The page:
However, after being shown our figures, charities are calling for this framework to be made much clearer around police use of force on pregnant women.
"We are deeply concerned about reports of the use of spit hoods, Tasers and pepper spray being used on women who said they were pregnant," Naomi Delap, Director of Birth Companions, a charity specialising in the experiences of pregnant women in the criminal justice system, said.
"Those methods must be a last resort across the board. There has to be a very strong justification for them to be used because of the risks involved."
"The application of the current College of Policing guidance on limiting the use of force where a woman makes a declaration that she is pregnant should also be reviewed, with consideration given to whether this should make specific reference to the use of spit hoods and Tasers in these situations."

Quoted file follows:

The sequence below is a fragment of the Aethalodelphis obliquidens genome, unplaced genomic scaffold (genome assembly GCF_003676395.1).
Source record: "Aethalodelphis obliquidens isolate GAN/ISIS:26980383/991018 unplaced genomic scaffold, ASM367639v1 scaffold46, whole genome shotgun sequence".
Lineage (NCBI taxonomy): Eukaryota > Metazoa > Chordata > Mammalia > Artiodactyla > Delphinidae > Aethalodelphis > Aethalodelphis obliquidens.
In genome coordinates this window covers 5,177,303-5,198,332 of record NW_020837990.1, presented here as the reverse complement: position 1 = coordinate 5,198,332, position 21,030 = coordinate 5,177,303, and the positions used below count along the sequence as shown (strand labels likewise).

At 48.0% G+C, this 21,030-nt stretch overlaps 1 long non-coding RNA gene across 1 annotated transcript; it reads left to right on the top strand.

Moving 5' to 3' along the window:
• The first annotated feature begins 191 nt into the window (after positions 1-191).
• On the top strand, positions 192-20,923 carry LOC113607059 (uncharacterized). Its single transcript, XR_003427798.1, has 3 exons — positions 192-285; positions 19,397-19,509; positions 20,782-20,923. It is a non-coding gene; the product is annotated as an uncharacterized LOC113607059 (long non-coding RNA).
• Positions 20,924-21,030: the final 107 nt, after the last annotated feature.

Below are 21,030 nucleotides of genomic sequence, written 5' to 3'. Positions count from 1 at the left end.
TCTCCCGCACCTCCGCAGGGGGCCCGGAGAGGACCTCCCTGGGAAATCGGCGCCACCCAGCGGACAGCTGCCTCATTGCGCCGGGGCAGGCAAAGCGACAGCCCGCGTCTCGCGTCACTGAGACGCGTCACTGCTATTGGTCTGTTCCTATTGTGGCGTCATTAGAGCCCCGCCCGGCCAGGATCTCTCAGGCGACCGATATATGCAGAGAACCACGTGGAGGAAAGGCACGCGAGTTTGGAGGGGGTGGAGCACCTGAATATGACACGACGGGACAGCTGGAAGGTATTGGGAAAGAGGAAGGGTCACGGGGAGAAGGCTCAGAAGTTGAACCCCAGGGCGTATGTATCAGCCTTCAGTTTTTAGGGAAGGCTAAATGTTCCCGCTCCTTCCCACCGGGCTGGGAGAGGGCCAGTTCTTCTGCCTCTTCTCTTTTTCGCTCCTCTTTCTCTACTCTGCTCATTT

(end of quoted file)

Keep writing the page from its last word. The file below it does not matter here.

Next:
Campaigners have also highlighted research by the All Party Parliamentary Group on Women in the Penal System which showed that thousands of women were being needlessly arrested and detained in custody each year before being released without charge.
"Most women in trouble should not be arrested at all," Andrew Neilson, Director of Campaigns at the Howard League for Penal Reform, said.
"An arrest can be a damaging and traumatic event, so it is vital that police act proportionately and sensitively when responding to incidents of concern.
"This is especially important in the case of children or if a woman being arrested could be pregnant, where the use of handcuffs or Taser is particularly dangerous."
If you’ve had force used against you by the police when you were pregnant and feel comfortable enough to share your experience, please contact firstname.lastname@example.org.